Wednesday, December 1, 2010

Meaningful Use or Mis-Use for Radiology?

If you scan all the marketing materials, press releases, and announcements of healthcare device and IT companies, the term Meaningful Use (MU) would be one of the most used (followed closely by cloud storage, vendor neutral archive, and dose reduction). For obvious reasons, healthcare providers are rushing to implement Electronic Health Records (EHR) that comply with MU requirements in order way to receive a share of the multibillion dollar subsidy for these products from the American Recovery and Reinvestment Act. If they don't have a system in place, procedure reimbursement will be cut—so there's a strong incentive to implement an EHR.

As would be expected, creative marketing for these products has kicked into high gear, stretching the meaning of MU. Radiology, in particular, is difficult to define in terms of MU, at least in a first pass at the recent Phase 1 Rule on Medicare and Medicare EHR incentive payments. 

What is the impact of MU on radiology? As a start, the word radiology appears only once in the entire Phase 1 Rule description, which doesn't give diagnostic imaging much to go on. The emphasis is on medication interactions, errors, and public health. Even the Phase 1 Rule requirement for Computerized Physician Order Entry (CPOE) does not include radiology tests. 

What is puzzling is that radiology has led the way in the development and implementation of IT in healthcare. Digital imaging, PACS, voice recognition-based reporting have been mainstream technologies for radiology the past decade. As film has been phased out, so have errors due to missing, lost, or misplaced images. Turnaround times for reports have been slashed from a day or longer to less than an hour at many facilities. And teleradiology has permitted the expertise of specialty radiologists to be available in remote areas, and allowed all-day, every-day coverage at any facility. 

This is not to say that there is not still work to be done. The integration among radiology, cardiology and other ologies is still in its infancy. Most radiology images are distributed via somewhat cumbersome API's in EMR’s. The implementation of images of for anyone everywhere at any time is still a challenge. 

IHE has addressed integration by offering a set of standards that makes this available, and its 2010 Connectathon has shown that vendor implementation is feasible. Unfortunately, vendors typically don’t choose to voluntarily implement standards; they tend to be biased toward using proprietary solutions that lock users into their architecture and products. And this is where the Phase 1 Rule for MU could have drawn a line in the sand by mentioning some of these efforts.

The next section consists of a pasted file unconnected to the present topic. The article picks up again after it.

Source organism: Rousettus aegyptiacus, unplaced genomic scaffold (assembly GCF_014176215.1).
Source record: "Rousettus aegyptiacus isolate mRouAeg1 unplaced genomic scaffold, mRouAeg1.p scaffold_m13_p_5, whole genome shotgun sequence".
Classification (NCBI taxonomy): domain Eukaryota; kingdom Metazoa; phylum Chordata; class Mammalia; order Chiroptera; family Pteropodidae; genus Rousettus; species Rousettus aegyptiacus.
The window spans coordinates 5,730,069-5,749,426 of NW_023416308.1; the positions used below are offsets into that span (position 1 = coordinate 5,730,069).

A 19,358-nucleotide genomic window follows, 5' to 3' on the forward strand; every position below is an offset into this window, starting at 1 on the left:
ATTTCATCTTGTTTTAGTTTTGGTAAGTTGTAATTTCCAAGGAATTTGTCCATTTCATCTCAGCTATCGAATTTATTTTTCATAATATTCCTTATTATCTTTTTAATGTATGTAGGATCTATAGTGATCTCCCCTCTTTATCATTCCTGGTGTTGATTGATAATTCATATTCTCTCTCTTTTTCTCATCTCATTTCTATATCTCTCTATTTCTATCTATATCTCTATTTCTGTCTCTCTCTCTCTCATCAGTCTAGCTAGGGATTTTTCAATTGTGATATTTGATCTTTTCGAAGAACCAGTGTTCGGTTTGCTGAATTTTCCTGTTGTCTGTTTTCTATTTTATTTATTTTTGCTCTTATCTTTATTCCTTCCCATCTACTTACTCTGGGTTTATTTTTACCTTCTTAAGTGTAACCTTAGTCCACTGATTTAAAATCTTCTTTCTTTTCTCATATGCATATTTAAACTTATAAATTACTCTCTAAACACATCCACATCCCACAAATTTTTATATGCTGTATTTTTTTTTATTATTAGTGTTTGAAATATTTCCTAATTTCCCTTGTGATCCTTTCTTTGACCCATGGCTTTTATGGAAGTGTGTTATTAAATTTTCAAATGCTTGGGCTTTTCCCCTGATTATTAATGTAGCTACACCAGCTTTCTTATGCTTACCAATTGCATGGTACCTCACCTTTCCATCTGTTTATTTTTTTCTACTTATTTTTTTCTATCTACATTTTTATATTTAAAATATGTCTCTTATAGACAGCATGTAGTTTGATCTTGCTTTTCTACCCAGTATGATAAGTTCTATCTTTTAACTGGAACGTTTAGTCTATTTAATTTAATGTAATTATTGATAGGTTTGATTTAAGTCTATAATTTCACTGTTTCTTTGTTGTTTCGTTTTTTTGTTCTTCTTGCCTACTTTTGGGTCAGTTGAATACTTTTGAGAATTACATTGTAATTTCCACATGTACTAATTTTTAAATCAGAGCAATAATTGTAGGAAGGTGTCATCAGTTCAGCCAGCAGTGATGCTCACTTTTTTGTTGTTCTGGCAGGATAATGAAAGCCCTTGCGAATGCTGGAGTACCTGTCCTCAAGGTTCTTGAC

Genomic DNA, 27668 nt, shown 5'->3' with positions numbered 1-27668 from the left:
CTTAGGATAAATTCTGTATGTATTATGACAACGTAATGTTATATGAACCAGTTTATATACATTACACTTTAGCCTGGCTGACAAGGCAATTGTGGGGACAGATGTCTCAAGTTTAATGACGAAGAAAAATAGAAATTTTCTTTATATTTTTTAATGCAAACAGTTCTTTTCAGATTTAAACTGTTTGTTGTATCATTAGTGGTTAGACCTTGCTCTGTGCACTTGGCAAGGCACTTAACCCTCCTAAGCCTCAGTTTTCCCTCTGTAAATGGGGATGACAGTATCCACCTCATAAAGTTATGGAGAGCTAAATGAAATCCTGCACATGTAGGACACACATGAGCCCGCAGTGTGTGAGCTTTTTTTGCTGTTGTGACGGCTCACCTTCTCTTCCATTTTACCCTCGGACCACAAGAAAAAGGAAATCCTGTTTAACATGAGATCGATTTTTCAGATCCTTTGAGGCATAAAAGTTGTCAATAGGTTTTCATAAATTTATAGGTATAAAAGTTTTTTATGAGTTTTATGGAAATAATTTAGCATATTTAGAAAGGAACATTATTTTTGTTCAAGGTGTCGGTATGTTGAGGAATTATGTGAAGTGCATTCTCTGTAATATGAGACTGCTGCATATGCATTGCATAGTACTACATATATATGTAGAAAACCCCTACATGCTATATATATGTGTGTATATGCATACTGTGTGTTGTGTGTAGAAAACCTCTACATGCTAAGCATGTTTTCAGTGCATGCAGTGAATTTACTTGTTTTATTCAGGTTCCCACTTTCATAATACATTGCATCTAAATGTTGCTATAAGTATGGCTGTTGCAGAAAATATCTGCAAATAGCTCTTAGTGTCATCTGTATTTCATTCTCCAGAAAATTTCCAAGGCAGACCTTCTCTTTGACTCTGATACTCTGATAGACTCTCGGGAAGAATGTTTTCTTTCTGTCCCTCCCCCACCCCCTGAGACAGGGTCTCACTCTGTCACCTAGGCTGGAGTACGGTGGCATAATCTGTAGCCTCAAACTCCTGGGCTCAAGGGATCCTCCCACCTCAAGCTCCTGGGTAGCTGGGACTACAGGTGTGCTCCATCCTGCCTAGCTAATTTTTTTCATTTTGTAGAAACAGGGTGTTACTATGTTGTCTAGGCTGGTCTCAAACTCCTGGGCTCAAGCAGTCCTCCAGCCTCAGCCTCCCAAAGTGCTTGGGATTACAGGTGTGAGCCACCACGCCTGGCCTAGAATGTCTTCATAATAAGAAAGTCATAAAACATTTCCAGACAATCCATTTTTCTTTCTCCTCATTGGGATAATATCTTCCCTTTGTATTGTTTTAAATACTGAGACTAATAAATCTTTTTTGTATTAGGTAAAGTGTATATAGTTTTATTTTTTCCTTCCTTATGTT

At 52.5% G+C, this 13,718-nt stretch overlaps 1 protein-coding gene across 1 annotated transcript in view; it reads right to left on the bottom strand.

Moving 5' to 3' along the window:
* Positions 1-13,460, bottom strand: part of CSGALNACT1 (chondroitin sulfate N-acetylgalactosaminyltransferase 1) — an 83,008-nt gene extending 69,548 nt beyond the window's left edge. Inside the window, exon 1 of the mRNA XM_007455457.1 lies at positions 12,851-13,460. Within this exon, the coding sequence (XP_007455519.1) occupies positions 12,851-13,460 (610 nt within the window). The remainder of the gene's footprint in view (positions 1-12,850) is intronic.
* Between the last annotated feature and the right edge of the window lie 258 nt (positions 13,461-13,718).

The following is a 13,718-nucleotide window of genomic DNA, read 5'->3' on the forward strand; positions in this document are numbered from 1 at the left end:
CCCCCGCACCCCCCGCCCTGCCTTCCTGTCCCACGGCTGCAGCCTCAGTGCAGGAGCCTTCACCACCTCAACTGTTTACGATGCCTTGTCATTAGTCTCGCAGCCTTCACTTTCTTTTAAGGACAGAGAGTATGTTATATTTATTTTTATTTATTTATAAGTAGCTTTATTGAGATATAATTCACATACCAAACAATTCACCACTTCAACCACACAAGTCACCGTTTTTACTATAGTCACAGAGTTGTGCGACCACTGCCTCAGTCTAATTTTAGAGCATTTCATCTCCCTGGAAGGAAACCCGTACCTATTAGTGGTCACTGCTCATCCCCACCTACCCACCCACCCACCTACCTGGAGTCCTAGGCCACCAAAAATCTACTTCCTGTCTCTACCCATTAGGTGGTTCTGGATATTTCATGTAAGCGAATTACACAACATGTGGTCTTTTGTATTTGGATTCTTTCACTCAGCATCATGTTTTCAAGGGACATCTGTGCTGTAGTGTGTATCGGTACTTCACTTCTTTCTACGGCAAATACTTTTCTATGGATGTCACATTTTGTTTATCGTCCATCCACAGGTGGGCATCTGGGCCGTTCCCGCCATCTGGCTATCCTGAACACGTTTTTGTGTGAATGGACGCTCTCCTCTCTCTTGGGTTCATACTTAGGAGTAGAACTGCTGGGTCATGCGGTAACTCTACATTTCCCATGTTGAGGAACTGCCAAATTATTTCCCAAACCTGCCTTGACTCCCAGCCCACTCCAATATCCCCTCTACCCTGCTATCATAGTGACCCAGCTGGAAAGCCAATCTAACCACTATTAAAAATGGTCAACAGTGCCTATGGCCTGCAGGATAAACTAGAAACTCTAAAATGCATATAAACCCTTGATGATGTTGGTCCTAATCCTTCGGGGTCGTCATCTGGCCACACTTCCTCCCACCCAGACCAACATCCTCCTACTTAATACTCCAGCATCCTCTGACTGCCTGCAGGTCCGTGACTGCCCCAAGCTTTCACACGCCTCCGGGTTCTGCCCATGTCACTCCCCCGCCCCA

The Medical Imaging and Technology Alliance (MITA), a lobbying organization for diagnostic imaging, attempted to bring this to the attention of the Dr. Blumenthal, the Director of the Office of the National Coordinator for Healthcare Information Technology (ONC) earlier this year--without any noticeable impact on the Phase 1 Rule. 

So, where and how does the MU regulation address radiology? First, it shows up in the requirement to use a CPOE; however, for radiology this is probably not to be expected until the Phase 2 Rule. Second, drug-to-drug and drug-allergy checks are required, which impacts the modalities that use contrast agents. 

DICOM has defined the capability for substance administration at a modality that allows queries for verification of the supplies to be used. There is an impact on the recording of certain demographic information, such as race and ethnicity, which might impact the data that will be sent to remote readers. Problem lists and diagnosis have to be encoded. 

Also, patients will have to be provided with a copy of their health information, which is a somewhat regular practice as many patients currently are requesting a copy of their images on portable media. Eventually, this data will be automatically uploaded to their Personal Health Record (PHR). There are also privacy and security requirements to protect electronic health information, which is already addressed in radiology via the widespread implementation of audit trails in PACS. 

It will be interesting to see what the Phase 2 and 3 MU ruling will say; hopefully radiology will be addressed in greater detail--in particular the requirement for interconnectivity standards, which are needed to make EHR’s that include imaging a success.